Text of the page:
My Box

January 25, 2009
By Zach Hosale, Mequon, WI

My Box

I was born with the world before me,
as if I were lying in an open meadow.
There are no barriers to hold me back.
I see all the colors, tones, and textures:
Lush greens, elegant blues, warm yellows
brilliant lights, mysterious darks,
rippling, diving, cascading through my surroundings.
I am free to explore to my hearts content,
to experience the wildlife, the land, the feelings.
Yet as I grow,
my world starts to develop walls.

First the walls rise to my knee,
they’re only made of brittle glass.
I could break them down,
but they’re much easier to step over.
Then the walls grow to my waist,
they’re only made of sturdy briars.
I could pry them apart,
but they’re much easier to hurdle over.
Then the walls ascend to my chest,
they’re only made of rough granite.
I could break them down brick by brick,
but they’re much easier to climb over.
Soon they reach my shoulder,
my chin,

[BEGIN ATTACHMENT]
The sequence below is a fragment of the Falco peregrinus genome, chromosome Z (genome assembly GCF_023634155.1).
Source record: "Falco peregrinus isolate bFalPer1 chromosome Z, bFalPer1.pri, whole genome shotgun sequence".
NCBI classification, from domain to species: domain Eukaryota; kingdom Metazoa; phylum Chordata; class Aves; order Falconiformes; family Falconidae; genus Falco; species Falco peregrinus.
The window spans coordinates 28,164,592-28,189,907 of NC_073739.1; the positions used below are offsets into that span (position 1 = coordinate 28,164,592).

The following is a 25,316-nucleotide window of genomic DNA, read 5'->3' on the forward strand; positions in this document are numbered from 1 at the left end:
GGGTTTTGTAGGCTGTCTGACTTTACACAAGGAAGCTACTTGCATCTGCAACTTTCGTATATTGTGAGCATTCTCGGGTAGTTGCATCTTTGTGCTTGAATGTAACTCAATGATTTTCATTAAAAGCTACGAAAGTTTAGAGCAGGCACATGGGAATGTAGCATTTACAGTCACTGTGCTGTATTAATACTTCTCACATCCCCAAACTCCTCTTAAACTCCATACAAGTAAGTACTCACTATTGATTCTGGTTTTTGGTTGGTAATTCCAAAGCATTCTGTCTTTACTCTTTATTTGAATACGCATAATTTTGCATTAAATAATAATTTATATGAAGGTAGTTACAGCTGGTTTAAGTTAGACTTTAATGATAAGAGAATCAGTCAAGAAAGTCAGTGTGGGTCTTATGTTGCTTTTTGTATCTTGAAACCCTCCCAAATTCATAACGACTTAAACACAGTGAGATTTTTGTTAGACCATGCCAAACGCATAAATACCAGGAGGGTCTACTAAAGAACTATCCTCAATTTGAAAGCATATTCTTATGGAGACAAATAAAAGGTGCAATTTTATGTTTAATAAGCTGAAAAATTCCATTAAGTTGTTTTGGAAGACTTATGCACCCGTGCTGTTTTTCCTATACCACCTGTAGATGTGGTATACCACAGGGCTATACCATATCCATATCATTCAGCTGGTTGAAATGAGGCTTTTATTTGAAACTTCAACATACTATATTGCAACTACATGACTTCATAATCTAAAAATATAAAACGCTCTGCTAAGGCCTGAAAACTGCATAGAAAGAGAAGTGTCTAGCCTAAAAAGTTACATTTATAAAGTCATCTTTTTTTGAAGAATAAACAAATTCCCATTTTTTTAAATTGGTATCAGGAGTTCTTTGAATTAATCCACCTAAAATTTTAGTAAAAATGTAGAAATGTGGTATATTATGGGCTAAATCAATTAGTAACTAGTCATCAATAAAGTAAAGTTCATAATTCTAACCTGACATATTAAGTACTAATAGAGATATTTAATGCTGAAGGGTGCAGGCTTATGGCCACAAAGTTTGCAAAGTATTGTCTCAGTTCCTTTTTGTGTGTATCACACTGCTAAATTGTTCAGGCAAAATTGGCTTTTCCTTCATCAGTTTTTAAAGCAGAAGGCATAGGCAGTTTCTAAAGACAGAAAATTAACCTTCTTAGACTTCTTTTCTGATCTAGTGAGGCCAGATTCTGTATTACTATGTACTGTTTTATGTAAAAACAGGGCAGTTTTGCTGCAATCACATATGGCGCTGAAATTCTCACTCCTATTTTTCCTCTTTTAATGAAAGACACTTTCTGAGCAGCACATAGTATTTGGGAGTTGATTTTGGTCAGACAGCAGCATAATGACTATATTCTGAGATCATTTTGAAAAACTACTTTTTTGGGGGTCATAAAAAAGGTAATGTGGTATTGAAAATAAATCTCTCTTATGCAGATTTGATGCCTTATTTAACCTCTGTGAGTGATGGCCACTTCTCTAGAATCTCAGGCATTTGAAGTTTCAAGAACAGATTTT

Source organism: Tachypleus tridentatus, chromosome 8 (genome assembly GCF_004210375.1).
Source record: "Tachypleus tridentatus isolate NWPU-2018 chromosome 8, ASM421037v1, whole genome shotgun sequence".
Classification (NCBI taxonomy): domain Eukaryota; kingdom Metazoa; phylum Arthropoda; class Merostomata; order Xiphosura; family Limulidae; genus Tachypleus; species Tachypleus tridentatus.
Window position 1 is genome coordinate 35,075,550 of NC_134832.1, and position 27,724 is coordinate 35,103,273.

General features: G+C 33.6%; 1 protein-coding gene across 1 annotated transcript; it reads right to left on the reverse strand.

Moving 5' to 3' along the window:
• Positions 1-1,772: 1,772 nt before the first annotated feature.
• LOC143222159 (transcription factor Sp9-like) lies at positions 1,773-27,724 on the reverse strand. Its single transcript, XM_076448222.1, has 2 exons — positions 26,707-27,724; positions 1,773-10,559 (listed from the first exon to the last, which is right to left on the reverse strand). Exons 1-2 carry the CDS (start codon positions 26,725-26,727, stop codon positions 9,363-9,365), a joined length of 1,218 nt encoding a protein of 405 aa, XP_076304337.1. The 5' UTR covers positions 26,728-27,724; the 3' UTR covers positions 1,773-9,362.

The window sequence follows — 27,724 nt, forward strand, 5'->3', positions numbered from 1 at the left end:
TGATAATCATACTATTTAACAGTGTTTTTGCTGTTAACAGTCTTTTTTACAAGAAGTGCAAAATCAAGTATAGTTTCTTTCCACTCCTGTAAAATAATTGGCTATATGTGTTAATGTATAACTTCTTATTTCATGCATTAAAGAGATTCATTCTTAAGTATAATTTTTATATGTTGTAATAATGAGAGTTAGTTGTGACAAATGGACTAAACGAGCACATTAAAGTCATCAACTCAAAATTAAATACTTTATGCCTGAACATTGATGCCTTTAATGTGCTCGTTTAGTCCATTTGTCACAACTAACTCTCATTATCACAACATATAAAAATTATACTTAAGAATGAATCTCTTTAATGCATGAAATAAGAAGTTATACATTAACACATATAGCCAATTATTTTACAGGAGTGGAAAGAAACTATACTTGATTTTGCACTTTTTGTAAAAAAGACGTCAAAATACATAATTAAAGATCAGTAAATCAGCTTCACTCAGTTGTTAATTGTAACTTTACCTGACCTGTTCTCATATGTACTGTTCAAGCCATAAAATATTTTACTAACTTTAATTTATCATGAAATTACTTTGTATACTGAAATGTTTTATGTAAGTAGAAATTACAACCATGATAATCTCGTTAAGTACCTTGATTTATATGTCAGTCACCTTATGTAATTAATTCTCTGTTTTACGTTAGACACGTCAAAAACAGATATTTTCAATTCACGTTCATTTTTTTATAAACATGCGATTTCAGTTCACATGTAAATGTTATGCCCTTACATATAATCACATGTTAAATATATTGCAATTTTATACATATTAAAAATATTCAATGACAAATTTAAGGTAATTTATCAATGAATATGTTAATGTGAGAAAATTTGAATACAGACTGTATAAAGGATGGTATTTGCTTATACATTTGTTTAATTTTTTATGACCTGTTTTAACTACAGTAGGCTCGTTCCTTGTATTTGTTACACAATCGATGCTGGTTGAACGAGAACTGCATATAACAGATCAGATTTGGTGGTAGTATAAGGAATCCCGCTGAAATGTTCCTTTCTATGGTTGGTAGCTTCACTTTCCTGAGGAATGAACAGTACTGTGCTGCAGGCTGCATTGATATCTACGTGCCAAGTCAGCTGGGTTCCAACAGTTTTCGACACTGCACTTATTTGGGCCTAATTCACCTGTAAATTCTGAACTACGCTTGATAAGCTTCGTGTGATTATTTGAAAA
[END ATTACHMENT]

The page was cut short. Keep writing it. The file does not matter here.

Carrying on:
my mouth,
my nose,
my eyes,
my forehead.

Finally these walls are jutting fifty feet above my head.
dull, cold, smooth: steel.
Peering over me like watch towers of a prison,
They trap me like a rat.
My one cheese,
the warm golden Sun,
radiating in front of a bright blue background above my penitentiary.
Eventually the blue fades to gray, then to a menacing black.
Even the Sun is afraid to challenge this overbearing shadow.
I am soon deprived of my sole solace.

Now the rain comes.
First a drip,
a trickle,
a spatter,
a splash.
Soon the drip mutates into a monster.
Careening down on to my face.
The cold water tastes salty like my tears.

If I could only get rid of this wetness and chill.

As I shield my eyes to look above into the black abyss,
the top starts to form.
the sides glide together scraping against the top of
my personal incarceration.
Lights out.
My cell fills with nothingness.
Forever and always.

I would sell my soul to feel again.

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